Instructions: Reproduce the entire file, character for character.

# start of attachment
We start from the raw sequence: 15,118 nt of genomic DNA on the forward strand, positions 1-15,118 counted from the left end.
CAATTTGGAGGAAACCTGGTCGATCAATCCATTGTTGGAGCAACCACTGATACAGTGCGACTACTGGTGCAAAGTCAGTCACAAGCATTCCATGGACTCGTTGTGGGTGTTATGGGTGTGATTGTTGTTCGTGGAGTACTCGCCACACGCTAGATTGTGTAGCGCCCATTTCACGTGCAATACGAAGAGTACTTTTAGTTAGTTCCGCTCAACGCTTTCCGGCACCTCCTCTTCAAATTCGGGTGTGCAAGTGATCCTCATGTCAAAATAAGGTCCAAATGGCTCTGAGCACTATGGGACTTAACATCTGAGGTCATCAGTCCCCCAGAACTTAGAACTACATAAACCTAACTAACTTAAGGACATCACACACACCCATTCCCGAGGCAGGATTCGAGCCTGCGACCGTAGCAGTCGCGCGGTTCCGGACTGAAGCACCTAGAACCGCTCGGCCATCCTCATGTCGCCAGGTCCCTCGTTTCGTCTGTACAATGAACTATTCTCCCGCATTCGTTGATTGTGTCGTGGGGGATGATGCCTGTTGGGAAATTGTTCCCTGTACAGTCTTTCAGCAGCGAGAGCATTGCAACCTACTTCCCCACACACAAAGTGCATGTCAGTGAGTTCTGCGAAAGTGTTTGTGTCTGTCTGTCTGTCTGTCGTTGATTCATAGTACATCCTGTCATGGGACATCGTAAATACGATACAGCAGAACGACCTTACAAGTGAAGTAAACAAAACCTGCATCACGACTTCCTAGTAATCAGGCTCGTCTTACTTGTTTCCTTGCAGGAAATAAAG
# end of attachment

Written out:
We start from the raw sequence: 15,118 nt of genomic DNA on the forward strand, positions 1-15,118 counted from the left end.
CAATTTGGAGGAAACCTGGTCGATCAATCCATTGTTGGAGCAACCACTGATACAGTGCGACTACTGGTGCAAAGTCAGTCACAAGCATTCCATGGACTCGTTGTGGGTGTTATGGGTGTGATTGTTGTTCGTGGAGTACTCGCCACACGCTAGATTGTGTAGCGCCCATTTCACGTGCAATACGAAGAGTACTTTTAGTTAGTTCCGCTCAACGCTTTCCGGCACCTCCTCTTCAAATTCGGGTGTGCAAGTGATCCTCATGTCAAAATAAGGTCCAAATGGCTCTGAGCACTATGGGACTTAACATCTGAGGTCATCAGTCCCCCAGAACTTAGAACTACATAAACCTAACTAACTTAAGGACATCACACACACCCATTCCCGAGGCAGGATTCGAGCCTGCGACCGTAGCAGTCGCGCGGTTCCGGACTGAAGCACCTAGAACCGCTCGGCCATCCTCATGTCGCCAGGTCCCTCGTTTCGTCTGTACAATGAACTATTCTCCCGCATTCGTTGATTGTGTCGTGGGGGATGATGCCTGTTGGGAAATTGTTCCCTGTACAGTCTTTCAGCAGCGAGAGCATTGCAACCTACTTCCCCACACACAAAGTGCATGTCAGTGAGTTCTGCGAAAGTGTTTGTGTCTGTCTGTCTGTCTGTCGTTGATTCATAGTACATCCTGTCATGGGACATCGTAAATACGATACAGCAGAACGACCTTACAAGTGAAGTAAACAAAACCTGCATCACGACTTCCTAGTAATCAGGCTCGTCTTACTTGTTTCCTTGCAGGAAATAAAG